Scaling Ethereum: Four Developer Working Groups Formed to Work on Ethereum

Ethereum’s developers have been working on many different approaches which could potentially help scale the smart contract and decentralized application (DApp) development platform.

At present, the platform’s development team is considering moving forward with Ethereum 1x - which is a proposed upgrade that may be able to improve the performance of Ethereum’s network more quickly than the other blockchain scalability solutions.

According to the latest discussions and conversations between Ethereum’s developers at DevCon4, the planned upgrades may go into effect by June 2019. However, any future changes made will first have be approved by the Ethereum community members.

Ethereum 1x May Be Launched On Separate Blockchain

Afri Schoedon , the release manager at Parity Technologies (the developer of one of the main Ethereum clients), said that the Ethereum 1x upgrade may be tested using a separate blockchain platform.

Currently, there are many Ethereum community members who would prefer that the Ethereum 1x software update be activated on the main Ethereum blockchain itself. These members, who are mostly developers, also want the Ethereum 1x update to be performed sooner than June 2019.

Notably, Schoedon told Coindesk that the DApp platform’s developers now think that the Ethereum 2.0 upgrade will have to be postponed until 2020. Schoedeon noted:

[The Ethereum development team] started panicking and saying, ‘Hey we really need to find intermediate solutions’.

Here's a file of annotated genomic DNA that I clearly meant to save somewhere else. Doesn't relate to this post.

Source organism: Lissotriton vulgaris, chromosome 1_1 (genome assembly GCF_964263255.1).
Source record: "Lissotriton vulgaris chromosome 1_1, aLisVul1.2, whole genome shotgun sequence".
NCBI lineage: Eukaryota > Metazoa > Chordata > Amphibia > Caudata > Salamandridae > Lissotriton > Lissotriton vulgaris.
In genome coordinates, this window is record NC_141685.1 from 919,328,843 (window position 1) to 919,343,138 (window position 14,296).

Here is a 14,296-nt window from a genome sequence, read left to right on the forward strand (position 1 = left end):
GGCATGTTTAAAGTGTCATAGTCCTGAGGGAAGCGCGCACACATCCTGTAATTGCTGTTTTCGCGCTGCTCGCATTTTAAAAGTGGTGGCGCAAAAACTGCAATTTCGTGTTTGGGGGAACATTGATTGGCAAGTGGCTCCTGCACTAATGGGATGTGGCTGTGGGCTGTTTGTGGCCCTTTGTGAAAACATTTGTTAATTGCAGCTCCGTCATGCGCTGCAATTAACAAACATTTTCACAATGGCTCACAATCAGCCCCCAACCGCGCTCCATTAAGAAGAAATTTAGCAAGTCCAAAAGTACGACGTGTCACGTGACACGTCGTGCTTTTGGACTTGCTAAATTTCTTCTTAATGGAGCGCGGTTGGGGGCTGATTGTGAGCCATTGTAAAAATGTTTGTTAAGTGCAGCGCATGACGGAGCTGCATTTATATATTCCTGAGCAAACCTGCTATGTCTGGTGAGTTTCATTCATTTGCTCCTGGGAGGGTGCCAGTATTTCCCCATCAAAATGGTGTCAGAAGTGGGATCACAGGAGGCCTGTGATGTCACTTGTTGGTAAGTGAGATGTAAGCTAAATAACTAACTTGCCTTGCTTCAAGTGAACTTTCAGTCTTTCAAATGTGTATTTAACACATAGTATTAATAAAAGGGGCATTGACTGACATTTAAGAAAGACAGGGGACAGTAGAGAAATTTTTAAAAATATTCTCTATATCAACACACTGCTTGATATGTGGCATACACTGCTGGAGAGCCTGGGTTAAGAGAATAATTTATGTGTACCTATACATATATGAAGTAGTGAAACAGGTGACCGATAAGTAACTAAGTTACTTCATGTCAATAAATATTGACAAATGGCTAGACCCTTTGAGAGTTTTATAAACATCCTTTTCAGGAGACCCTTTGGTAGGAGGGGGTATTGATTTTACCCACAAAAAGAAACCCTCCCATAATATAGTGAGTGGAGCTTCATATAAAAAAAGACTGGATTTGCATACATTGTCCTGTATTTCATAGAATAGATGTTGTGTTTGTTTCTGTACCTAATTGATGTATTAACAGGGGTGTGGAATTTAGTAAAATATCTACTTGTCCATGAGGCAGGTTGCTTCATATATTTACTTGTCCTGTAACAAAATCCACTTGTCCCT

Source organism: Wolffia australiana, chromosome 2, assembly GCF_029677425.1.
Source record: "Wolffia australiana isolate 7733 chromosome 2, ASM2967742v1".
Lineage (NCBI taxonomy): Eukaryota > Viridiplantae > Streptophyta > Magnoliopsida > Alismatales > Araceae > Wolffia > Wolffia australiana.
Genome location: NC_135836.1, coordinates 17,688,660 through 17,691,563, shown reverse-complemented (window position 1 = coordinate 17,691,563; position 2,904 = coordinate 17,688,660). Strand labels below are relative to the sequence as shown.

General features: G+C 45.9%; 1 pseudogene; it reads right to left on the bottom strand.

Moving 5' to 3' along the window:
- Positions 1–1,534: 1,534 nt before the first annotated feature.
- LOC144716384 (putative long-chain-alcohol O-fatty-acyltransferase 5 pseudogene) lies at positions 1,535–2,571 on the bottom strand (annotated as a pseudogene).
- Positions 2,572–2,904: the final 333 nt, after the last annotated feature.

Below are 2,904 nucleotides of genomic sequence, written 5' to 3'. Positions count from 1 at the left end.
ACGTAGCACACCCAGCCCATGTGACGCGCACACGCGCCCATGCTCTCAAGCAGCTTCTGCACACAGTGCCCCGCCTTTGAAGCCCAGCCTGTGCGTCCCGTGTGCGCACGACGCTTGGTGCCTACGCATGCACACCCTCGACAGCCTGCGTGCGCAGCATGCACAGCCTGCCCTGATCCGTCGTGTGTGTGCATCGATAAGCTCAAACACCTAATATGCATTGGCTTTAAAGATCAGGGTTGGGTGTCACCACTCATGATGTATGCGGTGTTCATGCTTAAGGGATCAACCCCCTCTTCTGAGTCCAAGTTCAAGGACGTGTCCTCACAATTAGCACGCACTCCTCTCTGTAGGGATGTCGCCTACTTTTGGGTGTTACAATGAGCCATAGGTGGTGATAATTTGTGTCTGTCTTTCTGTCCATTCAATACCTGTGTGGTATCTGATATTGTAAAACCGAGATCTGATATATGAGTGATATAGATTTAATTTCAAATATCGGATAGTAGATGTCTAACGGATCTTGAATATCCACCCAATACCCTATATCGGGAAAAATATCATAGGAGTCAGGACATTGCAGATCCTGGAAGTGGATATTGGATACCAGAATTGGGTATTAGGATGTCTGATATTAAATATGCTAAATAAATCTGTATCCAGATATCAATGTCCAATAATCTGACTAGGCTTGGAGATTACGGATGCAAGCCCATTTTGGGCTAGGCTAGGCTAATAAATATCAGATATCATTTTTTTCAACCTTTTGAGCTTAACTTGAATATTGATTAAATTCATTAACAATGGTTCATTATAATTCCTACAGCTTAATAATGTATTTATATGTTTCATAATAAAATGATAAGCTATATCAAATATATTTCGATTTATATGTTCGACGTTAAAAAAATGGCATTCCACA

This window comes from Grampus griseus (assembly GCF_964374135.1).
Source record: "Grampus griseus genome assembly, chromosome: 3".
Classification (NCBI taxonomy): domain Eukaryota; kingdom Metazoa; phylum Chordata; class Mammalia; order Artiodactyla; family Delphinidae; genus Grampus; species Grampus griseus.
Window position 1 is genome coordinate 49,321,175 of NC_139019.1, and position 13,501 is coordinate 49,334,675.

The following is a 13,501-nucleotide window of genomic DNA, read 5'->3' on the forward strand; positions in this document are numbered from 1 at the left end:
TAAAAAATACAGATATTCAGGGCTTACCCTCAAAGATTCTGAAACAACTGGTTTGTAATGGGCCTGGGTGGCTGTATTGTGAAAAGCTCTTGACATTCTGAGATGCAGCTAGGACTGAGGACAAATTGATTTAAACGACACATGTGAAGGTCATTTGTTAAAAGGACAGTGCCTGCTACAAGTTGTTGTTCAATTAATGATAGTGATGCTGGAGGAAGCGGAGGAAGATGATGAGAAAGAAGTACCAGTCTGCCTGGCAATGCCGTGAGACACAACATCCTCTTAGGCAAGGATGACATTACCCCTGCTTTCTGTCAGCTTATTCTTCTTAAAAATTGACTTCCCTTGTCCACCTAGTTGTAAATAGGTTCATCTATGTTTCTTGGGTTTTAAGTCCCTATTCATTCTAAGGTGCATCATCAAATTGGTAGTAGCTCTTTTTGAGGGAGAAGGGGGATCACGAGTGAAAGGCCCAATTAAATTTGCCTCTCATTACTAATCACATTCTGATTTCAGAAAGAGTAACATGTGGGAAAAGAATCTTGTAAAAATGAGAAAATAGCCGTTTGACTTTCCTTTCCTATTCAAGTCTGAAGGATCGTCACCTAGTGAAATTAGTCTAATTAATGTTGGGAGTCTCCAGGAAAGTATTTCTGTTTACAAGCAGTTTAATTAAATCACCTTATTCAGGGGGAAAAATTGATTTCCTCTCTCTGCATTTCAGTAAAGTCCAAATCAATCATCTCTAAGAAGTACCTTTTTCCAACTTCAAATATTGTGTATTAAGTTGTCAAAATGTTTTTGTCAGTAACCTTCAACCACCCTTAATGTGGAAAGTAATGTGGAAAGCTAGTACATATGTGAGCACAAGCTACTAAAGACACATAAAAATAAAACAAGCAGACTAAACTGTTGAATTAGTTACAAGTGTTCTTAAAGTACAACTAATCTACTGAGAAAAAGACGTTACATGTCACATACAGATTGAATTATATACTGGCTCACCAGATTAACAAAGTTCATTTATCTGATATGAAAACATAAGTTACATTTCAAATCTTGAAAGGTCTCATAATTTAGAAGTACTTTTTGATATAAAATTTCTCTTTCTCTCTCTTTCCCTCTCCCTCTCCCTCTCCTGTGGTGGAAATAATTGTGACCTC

According to the Berlin-based software programmer is what created a sense of urgency among Ethereum developers - as they now appear to be looking for more near-term scalability and performance improvement solutions. In order to further coordinate the ongoing efforts to scale Ethereum, there will be an open discussion held today at 14:00 UTC .

Commenting on the need to be cooperative and also openly discussing the different approaches recommended for future Ethereum upgrades, Shoedon said:

We need to to be very sensible about how we do this. We need to be very inclusive with everyone in the community and be very open and transparent about talking about all the ideas and discussing what might be the best approach.

Curbing The Growth Of The "Ethereum State"

According to discussions held DevCon4, there are four different working groups that are involved in the ongoing developments related to Ethereum 1x. Alexey Akhunov , an Ethereum core developer, is in charge of one of these groups and has been trying to introduce storage rent to the Ethereum network.

Storage rent is a mechanism that helps to curb the growth of the “Ethereum state” - which refers the collective state of all active applications (on Ethereum) and all the user accounts running on its blockchain network.

Curbing the growth of the Ethereum state is imperative because its network has become overcrowded - which has made it difficult for new users to join the platform. Some members of the Ethereum community have recommended that users be charged a fee if they want to store smart contract data on the the network’s blockchain. This could help slow down the large amount of data that is being added to the Ethereum blockchain.